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Health Highlights: July 10, 2017

Related Health News

Here are some of the latest health and medical news developments, compiled by the editors of HealthDay:

American Adults Without Health Insurance Rises by 2 Million

The number of American adults without health insurance has increased by about 2 million so far this year, according to a new survey.

It found that the uninsured rate was 11.7 percent in the second three months of this year, compared with a record low of 10.9 percent at the end of last year. The change is small but statistically significant, according to survey analysts, the Associated Press reported.

The Gallup-Sharecare Well-Being Index, published Monday, said losses in coverage were concentrated among younger adults and people buying their own health insurance policies.

The uninsured rate rose 1.9 percent among adults aged 18-25 since the end of last year, and 1.5 percent among those aged 26-34.

Even with the decline in coverage, the uninsured rate among adults is 6.3 percent lower than it's peak of 18 percent in the third quarter of 2013. Under the Obama administration's Affordable Care Act, about 20 million people gained coverage, the AP reported.

Proposed Republican healthcare legislation to replace the Affordable Care Act would lead to at least 22 million more people becoming uninsured, according to the Congressional Budget Office.

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Gonorrhea Becoming More Resistant to Drugs

Gonorrhea is becoming increasingly resistant to drug treatment, according to the World Health Organization.

"The bacteria that cause gonorrhea are particularly smart. Every time we use a new class of antibiotics to treat the infection, the bacteria evolve to resist them," said Teodora Wi, a human reproduction specialist at the WHO, in a news release, CNN reported.

Data from 77 countries shows widespread resistance in gonorrhea to older, cheaper antibiotics and in some countries, the sexually-transmitted infection has became "untreatable by all known antibiotics," the WHO said.

The international health organization said three strains of gonorrhea-causing bacteria that cannot be killed by the best available drug were found in France, Japan and Spain, CNN reported.

Each year, about 78 million people worldwide are infected with gonorrhea, according to the WHO. There are 820,000 new gonorrhea infections each year in the United States, the Centers for Disease Control and Prevention says.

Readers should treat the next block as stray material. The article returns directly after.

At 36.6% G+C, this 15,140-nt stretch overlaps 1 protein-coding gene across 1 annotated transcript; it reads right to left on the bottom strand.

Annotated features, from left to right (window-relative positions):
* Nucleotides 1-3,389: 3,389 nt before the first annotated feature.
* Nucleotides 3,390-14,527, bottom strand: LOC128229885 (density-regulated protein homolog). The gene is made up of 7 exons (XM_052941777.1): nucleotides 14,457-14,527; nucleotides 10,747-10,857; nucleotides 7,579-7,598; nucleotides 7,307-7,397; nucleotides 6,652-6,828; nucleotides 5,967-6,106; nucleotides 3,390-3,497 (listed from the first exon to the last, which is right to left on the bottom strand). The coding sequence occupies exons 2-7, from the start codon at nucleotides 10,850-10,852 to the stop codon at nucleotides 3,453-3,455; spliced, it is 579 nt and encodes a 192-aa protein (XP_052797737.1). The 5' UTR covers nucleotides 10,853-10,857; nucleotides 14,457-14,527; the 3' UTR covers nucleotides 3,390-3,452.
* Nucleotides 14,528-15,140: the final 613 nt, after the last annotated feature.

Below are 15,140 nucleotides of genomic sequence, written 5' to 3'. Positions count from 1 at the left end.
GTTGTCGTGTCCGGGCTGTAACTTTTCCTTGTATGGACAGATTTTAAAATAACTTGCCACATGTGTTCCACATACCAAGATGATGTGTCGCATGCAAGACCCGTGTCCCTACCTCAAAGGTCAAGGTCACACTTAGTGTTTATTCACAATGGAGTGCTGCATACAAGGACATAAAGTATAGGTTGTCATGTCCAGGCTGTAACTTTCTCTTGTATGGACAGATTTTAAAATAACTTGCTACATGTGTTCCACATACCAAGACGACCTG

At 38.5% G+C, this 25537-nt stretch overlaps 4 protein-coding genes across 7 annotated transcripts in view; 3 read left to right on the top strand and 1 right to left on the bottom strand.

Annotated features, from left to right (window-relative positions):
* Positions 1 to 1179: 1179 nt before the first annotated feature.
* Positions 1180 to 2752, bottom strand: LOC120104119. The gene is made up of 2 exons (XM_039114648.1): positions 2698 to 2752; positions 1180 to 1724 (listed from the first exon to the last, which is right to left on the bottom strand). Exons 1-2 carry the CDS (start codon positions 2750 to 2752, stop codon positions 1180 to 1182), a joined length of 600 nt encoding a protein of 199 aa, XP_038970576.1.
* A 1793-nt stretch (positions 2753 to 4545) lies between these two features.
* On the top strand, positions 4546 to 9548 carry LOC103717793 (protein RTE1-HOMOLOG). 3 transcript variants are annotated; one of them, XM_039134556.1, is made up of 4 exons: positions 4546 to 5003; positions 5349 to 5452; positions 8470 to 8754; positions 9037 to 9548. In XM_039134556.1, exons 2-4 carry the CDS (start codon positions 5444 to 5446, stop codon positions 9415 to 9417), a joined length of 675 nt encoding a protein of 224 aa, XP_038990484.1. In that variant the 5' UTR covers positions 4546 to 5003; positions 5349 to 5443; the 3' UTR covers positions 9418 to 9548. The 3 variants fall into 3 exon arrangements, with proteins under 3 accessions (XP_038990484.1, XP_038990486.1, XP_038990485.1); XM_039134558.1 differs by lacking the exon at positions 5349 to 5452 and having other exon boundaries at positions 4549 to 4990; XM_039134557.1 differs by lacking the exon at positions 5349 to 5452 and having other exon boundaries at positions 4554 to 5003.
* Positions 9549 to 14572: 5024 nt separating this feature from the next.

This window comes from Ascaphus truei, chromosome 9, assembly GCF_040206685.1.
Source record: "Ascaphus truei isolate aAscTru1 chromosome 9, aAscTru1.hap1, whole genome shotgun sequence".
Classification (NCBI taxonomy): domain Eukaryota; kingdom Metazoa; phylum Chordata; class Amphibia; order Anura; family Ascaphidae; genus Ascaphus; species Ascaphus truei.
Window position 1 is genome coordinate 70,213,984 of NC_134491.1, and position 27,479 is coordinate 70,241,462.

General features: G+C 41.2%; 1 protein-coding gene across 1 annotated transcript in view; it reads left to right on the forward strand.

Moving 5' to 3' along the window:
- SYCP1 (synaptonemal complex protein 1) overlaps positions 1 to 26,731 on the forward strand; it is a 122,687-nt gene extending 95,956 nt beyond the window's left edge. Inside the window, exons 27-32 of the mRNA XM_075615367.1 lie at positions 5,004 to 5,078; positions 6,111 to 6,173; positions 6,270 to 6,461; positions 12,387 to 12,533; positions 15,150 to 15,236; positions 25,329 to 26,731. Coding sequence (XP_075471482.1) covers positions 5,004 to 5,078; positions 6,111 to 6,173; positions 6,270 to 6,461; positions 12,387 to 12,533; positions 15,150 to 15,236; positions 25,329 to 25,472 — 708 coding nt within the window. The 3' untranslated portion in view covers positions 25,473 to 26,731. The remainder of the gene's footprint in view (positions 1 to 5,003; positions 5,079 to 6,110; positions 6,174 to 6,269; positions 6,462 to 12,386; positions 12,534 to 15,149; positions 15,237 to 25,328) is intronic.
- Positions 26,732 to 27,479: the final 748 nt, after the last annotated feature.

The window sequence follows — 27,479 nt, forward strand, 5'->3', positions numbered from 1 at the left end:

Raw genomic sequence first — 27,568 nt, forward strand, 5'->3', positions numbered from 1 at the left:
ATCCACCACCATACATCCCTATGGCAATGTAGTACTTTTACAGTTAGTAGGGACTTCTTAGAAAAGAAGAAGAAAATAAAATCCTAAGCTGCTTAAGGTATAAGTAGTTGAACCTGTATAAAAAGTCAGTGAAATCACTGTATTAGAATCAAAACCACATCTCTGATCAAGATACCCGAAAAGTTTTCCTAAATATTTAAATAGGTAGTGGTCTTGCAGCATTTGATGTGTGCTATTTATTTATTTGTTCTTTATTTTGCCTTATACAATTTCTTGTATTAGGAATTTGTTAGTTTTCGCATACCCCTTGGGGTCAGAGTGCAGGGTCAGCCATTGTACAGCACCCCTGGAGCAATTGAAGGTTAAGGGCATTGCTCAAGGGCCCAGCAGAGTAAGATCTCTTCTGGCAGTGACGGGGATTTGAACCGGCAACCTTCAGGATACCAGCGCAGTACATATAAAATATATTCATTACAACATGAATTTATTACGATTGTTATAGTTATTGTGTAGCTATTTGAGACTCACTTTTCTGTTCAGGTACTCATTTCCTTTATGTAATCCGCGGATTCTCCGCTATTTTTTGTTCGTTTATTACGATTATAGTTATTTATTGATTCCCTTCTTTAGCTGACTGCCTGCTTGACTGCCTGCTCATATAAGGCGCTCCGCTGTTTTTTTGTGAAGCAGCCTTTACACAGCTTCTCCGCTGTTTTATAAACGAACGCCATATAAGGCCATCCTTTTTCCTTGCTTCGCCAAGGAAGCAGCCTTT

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Alabama Health Department Warns About Flesh-Eating Disease

Flesh-eating bacteria has been found in bodies of water throughout Alabama and cases of the disease have been reported along the state's Gulf Coast, health officials warn.

They said Vibrio can be contracted in brackish or salt water, and can also affect people who eat contaminated seafood and those with open wounds exposed to seawater, CBS News reported.

The warning is meant to educate "the general public about wounds and water, safe swimming, and safe consumption of seafood," according to Dr. Karen Landers, assistant state health officer, Alabama Department of Public Health (ADPH).

"At this time of year, the ADPH receives increased calls regarding skin infections related to wounds and water as well as the occasional, rare instance of necrotizing fasciitis [flesh-eating bacteria]," she told CBS News "Sometimes, people contract Vibrio in the coastal region and do not become ill until they return to their county or state of residence."

People who get cuts in water should immediately wash the wound with fresh water and soap, and to seek prompt medical attention, the health department said. It also advised people with open wounds and sores to stay out of the water, and said people with with weak immune systems, cancer, diabetes, liver disease and chronic conditions should not eat raw and undercooked seafood -- especially oysters, CBS News reported.

In the past year, the ADPH has confirmed 30 cases of vibriosis in the state. Each year, 80,000 people in the U.S. become sick with Vibrio illness (vibriosis) and 100 die from the infection, according to the Centers for Disease Control and Prevention.

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New Court Hearing in Charlie Gard Case

New evidence of a possible treatment for a terminally-ill infant in Britain will be presented to London's High Court on Monday.

Previous courts ruled that 11-month-old Charlie Gard couldn't receive an experimental treatment for his condition and that he should be taken off life support. Those rulings supported the Great Ormond Street Hospital's stance that the treatment was "unjustified" and may cause Charlie more suffering with no cure, the Associated Press reported.

The new evidence about the treatment will be presented by researchers at the Vatican's children's hospital and another facility outside of Britain. A favorable ruling by the court could enable Charlie to receive the treatment at his current hospital or abroad.

The infant has a rare genetic disease called mitochondrial depletion syndrome, which has left him with brain damage and unable to breathe on his own. The case has attracted international attention.

Charlie's mother, Connie Yates, said seven specialists from around the world told her that the treatment has an "up to 10 percent chance of working," the AP reported.

This is a story from HealthDay, a service of ScoutNews, LLC.